Former Minister of Defence, Gen. T.Y. Danjuma (rtd), has accused the Nigerian military of prejudice, urging people to defend themselves, rather than rely entirely on the institution for protection.The statement coming from Danjuma, also a former Chief of Army Staff, brings a disturbing twist to the country’s insecurity crisis.
Danjuma made the disclosure in Jalingo, Taraba State, yesterday, during the maiden convocation of the state’s university.
Taraba has over the years witnessed alleged killings by armed herdsmen.
The retired General charged Nigerians to depend less on the Armed Forces, which according to him “are now biased in their operations.”
He expressed regret that the institution, which used to be a shield for citizens, irrespective of religion, tribe or political party affiliation, has descended into partisanship.
The Armed Forces now “collude with armed bandits” to attack innocent Nigerians,” he said, warning: “If you depend on them to stop the killings, you will all die one by one.”
He urged the people to rise up and “protect themselves” from killings by “ethnic cleansers.” He cautioned that unless there is a rethink in the way the military carries out its duties, “Somalia will be a child’s play.”
He said: “Defend your country, defend your state and defend yourselves.” He stressed that since the people have nowhere else to go, they must “collectively resist any attempt that would frustrate the growth of the country.”
He wondered why the Armed Forces have derailed from its constitutional responsibilities by aligning with “killers” to intimidate and maim innocent Nigerians.
This came as suspected herdsmen at Dong village in Jos North Local Government Area of Plateau State displayed a show of force yesterday night, shooting sporadically into the air.
Observers say the action could be a move to intimidate the residents or assert their military capabilities.
A competent source in the area told The Guardian: “This activity was going on in full glare and hearing of the security personnel without any move on their part. It was as if they were not concerned at all; as if security was not their duty.”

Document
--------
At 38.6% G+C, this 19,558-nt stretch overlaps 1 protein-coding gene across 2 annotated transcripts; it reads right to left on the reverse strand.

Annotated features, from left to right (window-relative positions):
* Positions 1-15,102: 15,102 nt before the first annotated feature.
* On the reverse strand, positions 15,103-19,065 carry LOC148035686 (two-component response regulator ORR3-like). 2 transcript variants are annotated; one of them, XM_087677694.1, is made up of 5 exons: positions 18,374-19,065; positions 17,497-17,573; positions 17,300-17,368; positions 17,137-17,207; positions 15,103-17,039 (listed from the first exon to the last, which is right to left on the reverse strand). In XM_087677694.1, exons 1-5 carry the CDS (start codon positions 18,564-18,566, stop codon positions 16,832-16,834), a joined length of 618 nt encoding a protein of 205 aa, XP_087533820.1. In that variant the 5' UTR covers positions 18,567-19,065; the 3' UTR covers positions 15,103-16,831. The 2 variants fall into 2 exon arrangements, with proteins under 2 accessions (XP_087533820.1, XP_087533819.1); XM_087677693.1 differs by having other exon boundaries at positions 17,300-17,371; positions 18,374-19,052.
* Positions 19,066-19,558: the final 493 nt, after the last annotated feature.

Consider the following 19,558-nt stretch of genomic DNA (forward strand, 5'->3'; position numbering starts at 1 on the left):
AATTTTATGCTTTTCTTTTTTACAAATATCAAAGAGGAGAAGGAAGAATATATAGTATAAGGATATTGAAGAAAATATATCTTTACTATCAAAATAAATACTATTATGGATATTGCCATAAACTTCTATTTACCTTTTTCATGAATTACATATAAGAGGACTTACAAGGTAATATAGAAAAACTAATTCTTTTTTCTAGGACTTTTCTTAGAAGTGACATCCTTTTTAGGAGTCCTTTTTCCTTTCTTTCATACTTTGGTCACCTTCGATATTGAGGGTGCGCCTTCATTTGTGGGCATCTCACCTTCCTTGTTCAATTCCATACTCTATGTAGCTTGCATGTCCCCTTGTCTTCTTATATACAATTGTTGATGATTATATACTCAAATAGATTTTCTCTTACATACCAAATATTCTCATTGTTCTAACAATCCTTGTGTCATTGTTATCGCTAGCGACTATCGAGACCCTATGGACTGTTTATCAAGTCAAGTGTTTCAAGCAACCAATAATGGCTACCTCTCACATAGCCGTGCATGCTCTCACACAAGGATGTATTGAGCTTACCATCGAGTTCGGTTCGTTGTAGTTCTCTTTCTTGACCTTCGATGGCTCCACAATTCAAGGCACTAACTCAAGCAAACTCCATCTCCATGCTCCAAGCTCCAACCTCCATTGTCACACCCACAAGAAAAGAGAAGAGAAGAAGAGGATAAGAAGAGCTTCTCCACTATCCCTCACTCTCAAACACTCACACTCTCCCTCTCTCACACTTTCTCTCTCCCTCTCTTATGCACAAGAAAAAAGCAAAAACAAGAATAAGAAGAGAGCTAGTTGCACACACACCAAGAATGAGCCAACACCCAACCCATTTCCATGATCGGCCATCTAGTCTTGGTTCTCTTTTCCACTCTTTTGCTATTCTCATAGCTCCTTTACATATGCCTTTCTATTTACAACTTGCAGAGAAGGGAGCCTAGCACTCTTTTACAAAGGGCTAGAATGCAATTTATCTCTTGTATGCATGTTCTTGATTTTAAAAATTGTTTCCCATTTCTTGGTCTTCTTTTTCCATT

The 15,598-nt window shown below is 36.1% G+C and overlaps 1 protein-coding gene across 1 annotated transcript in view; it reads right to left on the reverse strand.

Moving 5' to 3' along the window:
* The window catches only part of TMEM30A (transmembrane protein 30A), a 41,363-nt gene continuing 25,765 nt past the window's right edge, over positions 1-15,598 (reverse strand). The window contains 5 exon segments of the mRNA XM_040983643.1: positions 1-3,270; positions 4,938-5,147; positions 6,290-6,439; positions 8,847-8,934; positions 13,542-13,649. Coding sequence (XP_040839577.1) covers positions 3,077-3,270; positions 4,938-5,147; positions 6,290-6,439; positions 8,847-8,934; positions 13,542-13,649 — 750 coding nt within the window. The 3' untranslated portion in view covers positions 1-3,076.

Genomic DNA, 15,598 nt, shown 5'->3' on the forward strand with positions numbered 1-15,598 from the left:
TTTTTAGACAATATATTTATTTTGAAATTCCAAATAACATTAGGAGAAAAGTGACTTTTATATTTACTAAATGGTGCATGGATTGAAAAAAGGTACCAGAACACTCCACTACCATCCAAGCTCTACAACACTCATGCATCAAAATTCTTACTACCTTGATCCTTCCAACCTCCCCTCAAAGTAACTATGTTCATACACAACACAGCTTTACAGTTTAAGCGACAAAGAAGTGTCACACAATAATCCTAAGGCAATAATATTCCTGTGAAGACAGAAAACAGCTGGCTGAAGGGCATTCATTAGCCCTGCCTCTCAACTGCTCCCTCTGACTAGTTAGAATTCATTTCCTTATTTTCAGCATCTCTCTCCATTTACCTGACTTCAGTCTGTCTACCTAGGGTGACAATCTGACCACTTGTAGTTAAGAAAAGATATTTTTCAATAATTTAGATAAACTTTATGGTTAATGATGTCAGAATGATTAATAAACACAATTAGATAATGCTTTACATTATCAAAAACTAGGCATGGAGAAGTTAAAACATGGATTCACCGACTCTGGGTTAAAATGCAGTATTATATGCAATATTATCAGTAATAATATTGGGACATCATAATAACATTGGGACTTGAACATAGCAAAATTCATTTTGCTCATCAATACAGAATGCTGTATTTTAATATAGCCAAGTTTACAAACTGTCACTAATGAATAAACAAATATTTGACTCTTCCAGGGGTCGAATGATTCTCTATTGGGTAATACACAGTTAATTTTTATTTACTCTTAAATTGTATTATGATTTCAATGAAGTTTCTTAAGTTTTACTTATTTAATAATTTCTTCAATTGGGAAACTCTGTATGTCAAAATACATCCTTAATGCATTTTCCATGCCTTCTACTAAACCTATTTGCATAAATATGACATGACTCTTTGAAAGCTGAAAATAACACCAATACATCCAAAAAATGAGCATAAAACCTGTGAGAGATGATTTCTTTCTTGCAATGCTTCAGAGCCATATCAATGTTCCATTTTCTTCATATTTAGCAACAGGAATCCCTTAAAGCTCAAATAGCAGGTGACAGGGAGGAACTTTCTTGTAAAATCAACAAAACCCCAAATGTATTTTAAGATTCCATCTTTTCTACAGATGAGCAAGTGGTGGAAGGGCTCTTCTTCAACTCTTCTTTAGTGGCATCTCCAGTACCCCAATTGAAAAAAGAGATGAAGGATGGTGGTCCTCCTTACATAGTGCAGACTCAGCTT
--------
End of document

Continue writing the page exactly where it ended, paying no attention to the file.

The source added: “My brother, this is beyond religious consideration. Ethnicity and nationality are coming to the fore and we are just helpless. Government is aware, the military is aware, the Operation Safe Haven is aware. But if you confront them, they will tell you they are on top of the situation.
“I don’t know. I don’t know. What is all this? Do we have shortage of military manpower? But the security personnel we have are indifferent to people’s plight.
They are quick to swing into action and deal with the situation appropriately and decisively only if it concerns them and harmless civilians. This is very unfortunate.”
Ekiti State Governor Ayodele Fayose, meanwhile, has stressed: “The silence of Nigerians must not be interpreted as endorsement of animalistic killings and nepotism flourishing under this government of President Buhari, but a graveyard silence that will result in electoral failure next year.”
In a statement by his Special Assistant on Public Communications and New Media, Lere Olayinka, yesterday, Fayose said: “In a democracy, the people are entitled to their views and can’t be silenced in their own land, particularly when the President has failed to protect Nigerians who are daily being killed, especially by herdsmen and Boko Haram terrorists.
It is the rights of the citizens to call governments to order when they fail to live up to their responsibility.”
He said Nigerians would resist any attempt by the President to hide under the “arranged abduction and release of the Dapchi girls” to achieve his alleged dictatorial aim of further clamping down on those who chose to speak out on his government’s failings.